You can now smoke weed in London and not get arrested

Discussion in 'Marijuana News' started by SiN-Drome, Sep 12, 2003.

  1. Police will let most cannabis users off with verbal warning

    Police should no longer arrest the majority of people found in possession of small amounts of cannabis for personal use, according to new guidelines issued yesterday by the Association of Chief Police Officers.

    Instead, offenders should receive a verbal warning on the street after giving their details and admitting possession of the drug, which would then be confiscated. Such a warning will not constitute a criminal record.

    However, the power of arrest for cannabis possession will remain. Officers can use their discretion to arrest if: the drug is consumed in public; the person is a repeat user; the possession is deemed to create public order difficulties, or cause a "locally identified policing problem"; or it is found around young people in places such as schools or youth clubs.

    Those arrested may still face prosecution or conviction, or a formal caution, both of which leave a criminal record.

    People under 18 found in possession of cannabis will receive a formal warning at a police station. Under-tens caught with the drug will be considered "at risk".

    The Government has decided to re-classify cannabis from a Class B drug to a Class C substance to reduce the police time spent on arresting or formally cautioning people found in possession. The aim is to focus on Class A hard drugs such as heroin and cocaine.

    David Blunkett, the Home Secretary, stressed that cannabis "will not be legalised or decriminalised".

    Under existing law, police can arrest for Class B drug possession, but not for possession of Class C substances.

    However, police did not want to lose the power of arrest in relation to cannabis. Therefore, as well as ordering the downgrading of cannabis, the Home Office has introduced a measure into the Criminal Justice Bill to retain the power of arrest. Both measures are scheduled to come into law next January, when ACPO will activate its guidelines.

    Andy Hayman, the chairman of the ACPO drugs sub-committee and Chief Constable of Norfolk, said: "In the spirit of the Home Secretary's decision to reclassify cannabis, the new guidance recommends that there should be a presumption against arrest.

    "In practice, this means that in the majority of cases officers will issue a warning and confiscate the drug. Police officers will be expected to use their discretion.

    "The reclassification of cannabis will allow police to focus more time and resources on Class A drugs. That said, despite reclassification, it remains illegal to possess cannabis."

    The guidelines do not specify the quantity of cannabis defined as for simple personal possession, as this could encourage dealers to carry around only amounts smaller than the prescribed limit. Police would also face difficulties in judging amounts.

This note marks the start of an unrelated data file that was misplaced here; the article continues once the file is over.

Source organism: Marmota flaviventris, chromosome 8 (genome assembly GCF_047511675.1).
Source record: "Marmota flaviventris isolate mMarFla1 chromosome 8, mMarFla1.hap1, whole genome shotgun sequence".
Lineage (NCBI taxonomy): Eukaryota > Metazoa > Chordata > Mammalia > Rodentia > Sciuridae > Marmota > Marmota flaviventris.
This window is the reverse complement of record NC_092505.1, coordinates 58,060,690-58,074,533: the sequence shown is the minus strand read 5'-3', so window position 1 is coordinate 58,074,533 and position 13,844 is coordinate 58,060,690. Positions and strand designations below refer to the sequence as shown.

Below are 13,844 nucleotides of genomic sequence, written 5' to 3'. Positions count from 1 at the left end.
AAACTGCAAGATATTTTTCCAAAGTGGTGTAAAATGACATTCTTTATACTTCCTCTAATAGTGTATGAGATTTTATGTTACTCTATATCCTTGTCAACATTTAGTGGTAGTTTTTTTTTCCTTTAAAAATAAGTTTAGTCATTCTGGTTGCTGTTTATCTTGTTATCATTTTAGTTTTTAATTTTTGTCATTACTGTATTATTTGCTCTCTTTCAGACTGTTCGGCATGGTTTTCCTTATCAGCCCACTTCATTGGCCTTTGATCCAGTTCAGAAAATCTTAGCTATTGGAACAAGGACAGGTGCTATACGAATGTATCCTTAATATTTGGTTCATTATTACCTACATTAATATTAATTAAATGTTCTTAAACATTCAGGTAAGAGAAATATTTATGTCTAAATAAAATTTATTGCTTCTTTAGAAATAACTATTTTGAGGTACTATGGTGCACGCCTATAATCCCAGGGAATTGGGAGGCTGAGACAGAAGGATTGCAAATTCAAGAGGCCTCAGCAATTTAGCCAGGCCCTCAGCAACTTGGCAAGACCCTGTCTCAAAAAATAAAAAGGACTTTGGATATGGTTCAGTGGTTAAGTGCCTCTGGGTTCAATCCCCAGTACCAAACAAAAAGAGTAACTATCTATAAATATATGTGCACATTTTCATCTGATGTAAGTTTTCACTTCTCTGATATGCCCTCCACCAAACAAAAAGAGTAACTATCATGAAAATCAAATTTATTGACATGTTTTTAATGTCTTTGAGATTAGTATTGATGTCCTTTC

ACPO advises that street interviews "should be short but sufficient to prove the offence or identify a defence. This could be as little as two questions, such as 'What is this?' and 'Whose is it?'. This should be recorded contemporaneously in an officer's pocketbook.

    "This would reduce paperwork and bureaucracy for patrol officers."

    Incidents of possession dealt with by warnings will still be recorded as "cleared up" crimes.
  2. Here's another article.

    England To Ok Recreational Marijuana
    Weds, Sept 17, 2003

    Police in England, Wales and Northern Ireland have been given new guidelines to deal with cannabis users. Subject to Parliamentary approval cannabis will be downgraded to a Class C drug on January 29, 2004. The guidelines will take effect at about the same time.

    Officers in some forces already take a pragmatic approach and turn a blind eye to people in possession of small amounts of cannabis for their own use. Now federal law will make this standard across the board. Under the guidelines police will issue informal on-the-spot warnings and confiscate the drug.

    Police will still have the power to arrest anyone found with cannabis, though they are advised to use their own discretion. Those who smoke the drug in "public view" or in front of children are more likely to be arrested.

    Persistent cannabis offenders and those who use the drug in situations where there is a "fear of public disorder" are also more at risk of arrest.

    Dealers will continue to be arrested and face the same penalties as before - a maximum of 14 years in prison.

    The Home Office and the police hope the changes will mean a reduction in time officers spend arresting and processing cannabis offenders, allowing them to focus on more serious crimes.
  3. I have to say i keep seeing more and more threads about this on other countries such as Canada this is great news .

    p.s did they ever hold that vote on making the charges on pot in the US lower happen allready?
  4. why can they confiscate our weed? We grow or buy it. It is ours. What gives anyone the right to steal our cannabis?

  5. What's the legal scene like in France these days?
  6. i smoke weed everyday , whether it be in the suburbs or in the city , and i havent got my shit taken away since i was like 15. B.C. rules

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